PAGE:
By Rachel Booth, North Thurston High School Intern to ThurstonTalk
“I look sexy!” Victor Worrell jokes of his flamboyant costume. Tonight he dons a golden jacket paired with a purple and pink tie, ready for the first appearance of his titular character, Conrad Birdie. It is opening night for the annual North Thurston High School fall musical and the green room is buzzing.
“Ten minutes ‘til showtime,” shouts Corynn Carignan, the NTHS senior stage manager. She is stressed to the max yet excited to present the production she has been absorbed in for months.
“Bye Bye Birdie,” a story by Michael Stewart, follows the love and woes of several overlapping relationships. Set in the 1950s and brimming with musicality, “Birdie” is a charming classic. The main conflict is centered on the Elvis-style mess of a pop star, Conrad Birdie (Worrell), who has been drafted into the Army (to the distress of his adoring fan club). His manager, Albert Peterson (Logan Anderton), is persuaded by the lovely Rose Alvarez (Naomi Andrews) to hold a contest to receive the final kiss from Conrad before his departure.
Albert and Rose struggle as he refuses to stand up to his overprotective and melodramatic mother, Mae (Amber Granger) in order to pursue his true interest in English. Meanwhile, Kim MacAfee (Bailey Boeholt) is chosen to kiss Conrad, inciting jealousy in her new beau, Hugo (Dylan Eckstein). Tired of dealing with men and their pride, Rose and Kim team up to get back at them. A disaster ensues!
Kathrine Deneen, NTHS English teacher and head of the drama department, calls the whole cast into the green room behind the stage. Everyone is lying on the floor and Deneen turns the lights off. This is the warm up procedure, unique to her. Every actor tenses and releases their muscles at her command, practices facial expressions, and acts each other’s lines out. They shake their arms and legs, singing and shouting and nervous.
Many cast member are upperclassmen who have been acting their entire high school career. Others are new to the scene. Grabbing the last of the Red Vines from the prop table, the stage crew, headed by Eric Suarez, run out to the wings to prep the stage. After a quick, encouraging pep talk, Deneen heads out to the audience and everyone takes their place. Steven Jordan, at the back of the James Koval Center for the Performing Arts at the sound board, and Lucie Doran runs lighting from the technical booth above. People are flooding into the theater and student ushers direct audience members to their seats.
Back in the dressing room, actors run to and fro, checking costumes and fixing their hair. The makeup counter is lit up and the mirror dances with reflections of poodle skirts, hair bows, and classy suits. Juli Mulholland, who has sewn the majority of these costumes, makes final fixes and pins things in place before actors take the stage. Even from the back room, the crew can hear the opening music start.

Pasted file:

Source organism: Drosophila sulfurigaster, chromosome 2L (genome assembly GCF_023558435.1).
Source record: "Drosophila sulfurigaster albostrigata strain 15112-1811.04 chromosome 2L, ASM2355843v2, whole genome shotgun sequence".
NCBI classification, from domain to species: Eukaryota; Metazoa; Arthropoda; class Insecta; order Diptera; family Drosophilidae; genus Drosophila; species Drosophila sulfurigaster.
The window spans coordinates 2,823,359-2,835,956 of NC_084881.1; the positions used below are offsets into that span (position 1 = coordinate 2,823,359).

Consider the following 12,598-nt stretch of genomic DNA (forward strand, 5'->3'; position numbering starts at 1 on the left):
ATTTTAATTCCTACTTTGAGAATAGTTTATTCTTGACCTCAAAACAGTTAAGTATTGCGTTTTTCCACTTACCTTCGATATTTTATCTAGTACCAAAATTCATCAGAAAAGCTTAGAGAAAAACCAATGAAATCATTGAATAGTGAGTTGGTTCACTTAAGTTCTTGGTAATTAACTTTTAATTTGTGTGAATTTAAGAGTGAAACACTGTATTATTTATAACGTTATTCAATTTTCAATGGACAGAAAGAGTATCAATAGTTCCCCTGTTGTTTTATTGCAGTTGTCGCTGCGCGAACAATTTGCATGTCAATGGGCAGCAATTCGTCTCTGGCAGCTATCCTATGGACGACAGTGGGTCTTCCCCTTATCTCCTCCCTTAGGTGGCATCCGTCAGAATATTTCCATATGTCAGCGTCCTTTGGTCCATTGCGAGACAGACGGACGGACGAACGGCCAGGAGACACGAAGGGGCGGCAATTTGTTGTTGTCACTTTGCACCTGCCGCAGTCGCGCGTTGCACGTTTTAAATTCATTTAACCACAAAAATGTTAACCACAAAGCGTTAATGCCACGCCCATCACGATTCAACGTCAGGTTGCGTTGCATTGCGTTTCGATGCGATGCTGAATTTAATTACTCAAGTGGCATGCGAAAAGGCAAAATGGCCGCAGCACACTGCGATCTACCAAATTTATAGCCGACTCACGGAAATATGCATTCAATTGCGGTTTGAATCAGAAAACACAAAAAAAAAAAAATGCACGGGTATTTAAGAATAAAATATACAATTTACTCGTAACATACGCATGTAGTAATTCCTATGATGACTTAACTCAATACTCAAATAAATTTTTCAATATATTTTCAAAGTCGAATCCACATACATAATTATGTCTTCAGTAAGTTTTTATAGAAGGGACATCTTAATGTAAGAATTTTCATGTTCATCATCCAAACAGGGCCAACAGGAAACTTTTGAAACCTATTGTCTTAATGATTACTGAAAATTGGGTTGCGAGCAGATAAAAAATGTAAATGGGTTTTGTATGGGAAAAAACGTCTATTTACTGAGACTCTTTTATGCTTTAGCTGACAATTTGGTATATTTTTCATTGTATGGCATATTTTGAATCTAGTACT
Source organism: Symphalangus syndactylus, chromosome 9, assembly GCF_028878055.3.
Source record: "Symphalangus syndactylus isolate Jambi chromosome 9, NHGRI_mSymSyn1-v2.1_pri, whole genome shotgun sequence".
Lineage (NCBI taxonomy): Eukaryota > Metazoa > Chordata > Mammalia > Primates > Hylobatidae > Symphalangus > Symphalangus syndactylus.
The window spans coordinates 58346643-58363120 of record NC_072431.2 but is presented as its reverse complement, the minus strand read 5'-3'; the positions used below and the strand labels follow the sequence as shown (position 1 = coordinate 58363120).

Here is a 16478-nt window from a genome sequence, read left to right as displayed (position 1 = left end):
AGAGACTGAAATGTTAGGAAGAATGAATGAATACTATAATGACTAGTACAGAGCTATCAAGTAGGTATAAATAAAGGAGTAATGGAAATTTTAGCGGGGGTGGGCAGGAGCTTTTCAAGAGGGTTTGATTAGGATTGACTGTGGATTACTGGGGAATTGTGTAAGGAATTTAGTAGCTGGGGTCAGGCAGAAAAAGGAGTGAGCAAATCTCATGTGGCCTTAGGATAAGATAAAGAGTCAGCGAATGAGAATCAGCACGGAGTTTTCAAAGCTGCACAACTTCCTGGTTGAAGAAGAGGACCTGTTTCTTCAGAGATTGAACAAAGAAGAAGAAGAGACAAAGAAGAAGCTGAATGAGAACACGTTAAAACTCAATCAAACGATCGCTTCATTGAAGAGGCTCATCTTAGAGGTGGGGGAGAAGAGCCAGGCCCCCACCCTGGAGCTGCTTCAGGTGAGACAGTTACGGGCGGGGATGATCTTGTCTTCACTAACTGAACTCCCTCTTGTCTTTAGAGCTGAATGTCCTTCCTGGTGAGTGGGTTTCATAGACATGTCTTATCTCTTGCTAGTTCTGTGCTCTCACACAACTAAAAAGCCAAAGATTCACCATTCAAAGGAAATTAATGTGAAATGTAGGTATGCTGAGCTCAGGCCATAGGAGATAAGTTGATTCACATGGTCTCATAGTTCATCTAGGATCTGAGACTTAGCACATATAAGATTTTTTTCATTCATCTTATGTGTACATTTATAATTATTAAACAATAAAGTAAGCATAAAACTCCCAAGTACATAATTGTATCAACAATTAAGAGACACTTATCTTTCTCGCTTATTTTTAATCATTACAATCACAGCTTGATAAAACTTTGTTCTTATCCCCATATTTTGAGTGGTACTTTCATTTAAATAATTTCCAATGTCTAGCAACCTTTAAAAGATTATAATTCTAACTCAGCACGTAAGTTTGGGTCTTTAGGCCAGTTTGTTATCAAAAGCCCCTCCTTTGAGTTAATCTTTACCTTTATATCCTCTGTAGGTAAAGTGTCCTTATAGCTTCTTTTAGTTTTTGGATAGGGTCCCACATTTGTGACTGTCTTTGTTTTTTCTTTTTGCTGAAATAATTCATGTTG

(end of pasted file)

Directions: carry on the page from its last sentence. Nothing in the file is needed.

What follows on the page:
The live orchestra is a special trademark of the fall musical. Eighteen musicians fill the small pit below the stage. Band and orchestra volunteers have been rehearsing for weeks. Orchestra teacher Grant Sears directs the group in accompanying each song in the musical and backing up the actors’ vocals. Horns, strings, percussion, and a piano are all tightly squeezed in and play in perfect harmony.
“This is chaos – the most fun I’ve had on a Friday night,” says makeup artist Kimmie Palecki. She sits on a stool in the dressing room, helping actors change outfits and makeup for different characters and scenes. Many costume changes take place quickly, and the rooms behind the stage are extremely hot. The air is scented with sweat and hairspray, but everyone is grinning and thrilled to be performing.
From the wings, the onstage action is easily seen. Lights shine on the immense wooden house, dining table, and other set pieces, quickly moved on and off by the stage crew between scenes. Actors wait in the wings to make their entrances and whisper quietly about the progress, intermittently shushed by stage manager Corynn. Communicating via headset with lights, sound, and curtains, Corynn pulls faces and dances offstage, encouraging actors to maintain smiles and energy. Giggling at their stage manager, the chorus members swing to the music and run offstage.
The complex 50s-era dancing is choreographed and taught by literature teacher Amy Solomon-Minarchi. Caitlin Van Zee (choir instructor) and Solomon-Minarchi have been at after-school rehearsals for weeks training students. Solomon-Minarchi has also donated considerable time behind the scenes with painters and set designers. “The Shop,” as it is lovingly known, is a large room behind the stage filled with wood, cardboard, paints, tools, and more. So much work, time, and money have been put into the production, and this is the moment of truth.
“It was absolutely fabulous,” says Juli Chavez, a NTHS parent who attended the show. “The singing was so impressive and Harry MacAfee (Jeff Hines-Morhmon) was hysterical!” Parents and actors crowd the lobby. Many hold flowers from family and friends and praise is high for the opening performance. With the exception of a broken microphone headpiece that was quickly rewired by the center’s technical director, Jeff Storvick, things ran exceptionally well.
“Everything just felt….right,” says freshman actor Thor Worrell. After meeting with the audience, the cast and crew return backstage to change and then storm the nearby Dairy Queen to celebrate opening night. The evening was a box office success, bringing in hundreds of dollars for the drama club to fund its winter production, the Shakespeare masterpiece “Macbeth.”
Remaining Performances: November 19, 20 and 21 at 7:00 p.m.
James Koval Center for the Performing Arts
600 Sleater-Kinney Rd NE in Lacey
General Admission: $8
Military, Senior, or ASB: $5